A report on poverty in the U.S., released this week by the U.S. Census Bureau, is sure to provide ammunition for the presidential campaign. But voters may be confused as both parties use the same Census data as proof for opposing arguments.

The Reagan administration and George Bush will point to the good news, and there is plenty. For example, the study shows:- Median family income grew 1 percent in 1987 to $30,850. It was the fifth consecutive year there has been an increase.

- Per capita income grew 1.6 percent to $12,290, an all-time high when adjusted for inflation.

- Median income for families headed by single mothers was reported at $14,620, a significant 3.4 percent increase.

- The number of people below the poverty line remained at 13.5 percent, essentially unchanged from the previous year, while it declined by 7 percent for people living on farms. The study used the federal definition of poverty, namely $11,611 for a family of four. There is no adjustment for regional differences, say between rural Utah and Manhattan.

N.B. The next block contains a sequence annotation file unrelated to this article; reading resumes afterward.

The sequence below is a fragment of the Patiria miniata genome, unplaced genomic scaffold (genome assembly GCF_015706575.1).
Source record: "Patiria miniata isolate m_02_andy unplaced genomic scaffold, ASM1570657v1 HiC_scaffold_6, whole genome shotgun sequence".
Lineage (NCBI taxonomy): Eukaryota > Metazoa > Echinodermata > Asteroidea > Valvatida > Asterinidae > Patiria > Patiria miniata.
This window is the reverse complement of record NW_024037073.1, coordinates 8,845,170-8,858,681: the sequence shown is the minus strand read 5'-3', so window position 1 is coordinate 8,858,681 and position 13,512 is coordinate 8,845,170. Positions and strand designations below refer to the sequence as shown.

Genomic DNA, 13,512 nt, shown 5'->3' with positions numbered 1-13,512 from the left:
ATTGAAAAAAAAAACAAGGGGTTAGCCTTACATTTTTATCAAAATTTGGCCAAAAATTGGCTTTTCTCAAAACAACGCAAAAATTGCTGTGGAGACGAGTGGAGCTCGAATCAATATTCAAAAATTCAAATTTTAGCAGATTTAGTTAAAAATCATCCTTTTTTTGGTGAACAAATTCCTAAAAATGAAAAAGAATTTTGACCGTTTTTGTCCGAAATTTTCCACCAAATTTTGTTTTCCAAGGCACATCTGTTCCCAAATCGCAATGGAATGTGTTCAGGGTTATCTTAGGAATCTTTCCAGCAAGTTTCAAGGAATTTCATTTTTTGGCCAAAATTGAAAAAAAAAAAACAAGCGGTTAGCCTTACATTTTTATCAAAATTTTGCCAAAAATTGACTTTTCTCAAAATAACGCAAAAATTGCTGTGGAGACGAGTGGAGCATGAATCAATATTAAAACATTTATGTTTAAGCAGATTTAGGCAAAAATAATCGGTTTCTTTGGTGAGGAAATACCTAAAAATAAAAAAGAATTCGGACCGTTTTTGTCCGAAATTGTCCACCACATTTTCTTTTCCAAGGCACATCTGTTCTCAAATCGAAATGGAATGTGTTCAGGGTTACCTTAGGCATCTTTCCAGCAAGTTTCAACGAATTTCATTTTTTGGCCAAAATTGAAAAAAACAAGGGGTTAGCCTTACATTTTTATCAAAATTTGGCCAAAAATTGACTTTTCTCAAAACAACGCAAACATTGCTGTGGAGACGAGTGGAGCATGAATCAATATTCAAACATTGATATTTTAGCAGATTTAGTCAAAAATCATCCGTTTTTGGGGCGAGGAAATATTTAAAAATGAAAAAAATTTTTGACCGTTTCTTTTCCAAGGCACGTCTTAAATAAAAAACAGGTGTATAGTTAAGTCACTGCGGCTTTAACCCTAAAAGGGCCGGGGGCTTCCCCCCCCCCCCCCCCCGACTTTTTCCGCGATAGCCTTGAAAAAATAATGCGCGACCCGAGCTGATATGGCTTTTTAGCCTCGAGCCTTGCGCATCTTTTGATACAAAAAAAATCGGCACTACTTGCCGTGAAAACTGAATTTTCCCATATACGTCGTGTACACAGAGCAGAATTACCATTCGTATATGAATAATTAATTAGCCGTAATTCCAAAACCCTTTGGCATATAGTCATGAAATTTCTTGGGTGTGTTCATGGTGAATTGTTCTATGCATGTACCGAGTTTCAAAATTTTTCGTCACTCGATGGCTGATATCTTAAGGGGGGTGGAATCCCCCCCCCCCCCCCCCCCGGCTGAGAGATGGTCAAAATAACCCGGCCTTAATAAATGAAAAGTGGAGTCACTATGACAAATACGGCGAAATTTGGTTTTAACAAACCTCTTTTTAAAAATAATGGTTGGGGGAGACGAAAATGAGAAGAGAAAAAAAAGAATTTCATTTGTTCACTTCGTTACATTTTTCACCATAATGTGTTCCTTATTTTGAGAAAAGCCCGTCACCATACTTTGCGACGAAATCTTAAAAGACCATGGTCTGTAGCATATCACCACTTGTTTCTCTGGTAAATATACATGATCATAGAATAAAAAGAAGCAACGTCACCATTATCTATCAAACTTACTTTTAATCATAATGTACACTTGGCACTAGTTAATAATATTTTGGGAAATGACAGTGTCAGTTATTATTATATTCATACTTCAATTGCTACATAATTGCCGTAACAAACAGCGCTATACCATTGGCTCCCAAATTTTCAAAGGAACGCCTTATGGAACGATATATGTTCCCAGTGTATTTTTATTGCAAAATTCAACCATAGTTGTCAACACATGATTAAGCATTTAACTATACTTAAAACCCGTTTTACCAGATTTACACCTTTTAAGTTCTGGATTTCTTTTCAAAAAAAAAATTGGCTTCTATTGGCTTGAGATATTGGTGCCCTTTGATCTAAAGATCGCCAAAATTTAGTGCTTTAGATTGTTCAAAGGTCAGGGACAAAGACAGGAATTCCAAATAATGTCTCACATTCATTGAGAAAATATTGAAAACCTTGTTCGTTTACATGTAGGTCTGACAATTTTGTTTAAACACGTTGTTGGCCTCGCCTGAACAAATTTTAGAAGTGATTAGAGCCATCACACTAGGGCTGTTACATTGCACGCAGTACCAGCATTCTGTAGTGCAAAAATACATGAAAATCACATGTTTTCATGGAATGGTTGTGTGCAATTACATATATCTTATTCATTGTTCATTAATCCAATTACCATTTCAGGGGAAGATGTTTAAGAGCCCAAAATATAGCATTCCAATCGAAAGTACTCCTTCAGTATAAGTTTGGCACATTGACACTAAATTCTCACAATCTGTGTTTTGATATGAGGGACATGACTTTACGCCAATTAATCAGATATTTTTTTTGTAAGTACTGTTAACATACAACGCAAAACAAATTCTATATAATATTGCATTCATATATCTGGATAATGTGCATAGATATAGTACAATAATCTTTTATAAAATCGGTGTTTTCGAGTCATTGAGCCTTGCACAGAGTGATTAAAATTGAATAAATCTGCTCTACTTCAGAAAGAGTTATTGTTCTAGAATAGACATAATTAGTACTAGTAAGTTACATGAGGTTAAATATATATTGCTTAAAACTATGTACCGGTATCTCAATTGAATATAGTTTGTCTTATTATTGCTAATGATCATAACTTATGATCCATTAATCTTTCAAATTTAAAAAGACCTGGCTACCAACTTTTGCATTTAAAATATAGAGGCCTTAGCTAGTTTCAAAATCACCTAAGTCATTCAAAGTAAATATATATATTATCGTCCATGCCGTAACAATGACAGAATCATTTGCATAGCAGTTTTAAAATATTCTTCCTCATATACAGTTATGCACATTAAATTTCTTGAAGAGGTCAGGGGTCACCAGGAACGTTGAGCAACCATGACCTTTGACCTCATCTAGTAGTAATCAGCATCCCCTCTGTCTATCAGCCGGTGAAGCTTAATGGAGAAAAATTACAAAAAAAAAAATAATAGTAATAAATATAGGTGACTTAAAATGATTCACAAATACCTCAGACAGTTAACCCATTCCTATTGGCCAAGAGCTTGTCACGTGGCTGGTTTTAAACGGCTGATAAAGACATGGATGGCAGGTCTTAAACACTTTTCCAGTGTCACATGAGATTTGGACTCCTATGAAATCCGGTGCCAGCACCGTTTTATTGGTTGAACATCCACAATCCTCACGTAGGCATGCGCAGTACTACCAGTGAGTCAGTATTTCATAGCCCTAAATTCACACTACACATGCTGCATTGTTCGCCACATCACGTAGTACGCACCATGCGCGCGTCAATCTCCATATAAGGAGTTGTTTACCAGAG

- The poverty rate for people over 65 stands at 12.2 percent and has been cut in half since 1970.

Yet Michael Dukakis is sure to seize on the negatives of the same report to bolster his campaign. For example:

- While the median income of white families was up, it did not substantially change last year for blacks or Hispanics.

- The poverty rate for whites dropped to 10.5 percent, but it grew 2 percent for blacks to 33.1 percent and stayed at 28.2 percent for Hispanics.

- Forty percent of those living under the poverty level were children under age 18.

- The richest 20 percent of the population earned 43.7 percent of all family income last year, compared to 40.4 percent 20 years ago, and 42.7 percent five years ago. The poorest one-fifth of the population earned 4.6 of all family income, down from 4.7 five years ago.

Politicians will probably use the Census report this fall like some people use the Bible, citing their favorite references to prove a point - and ignoring the rest.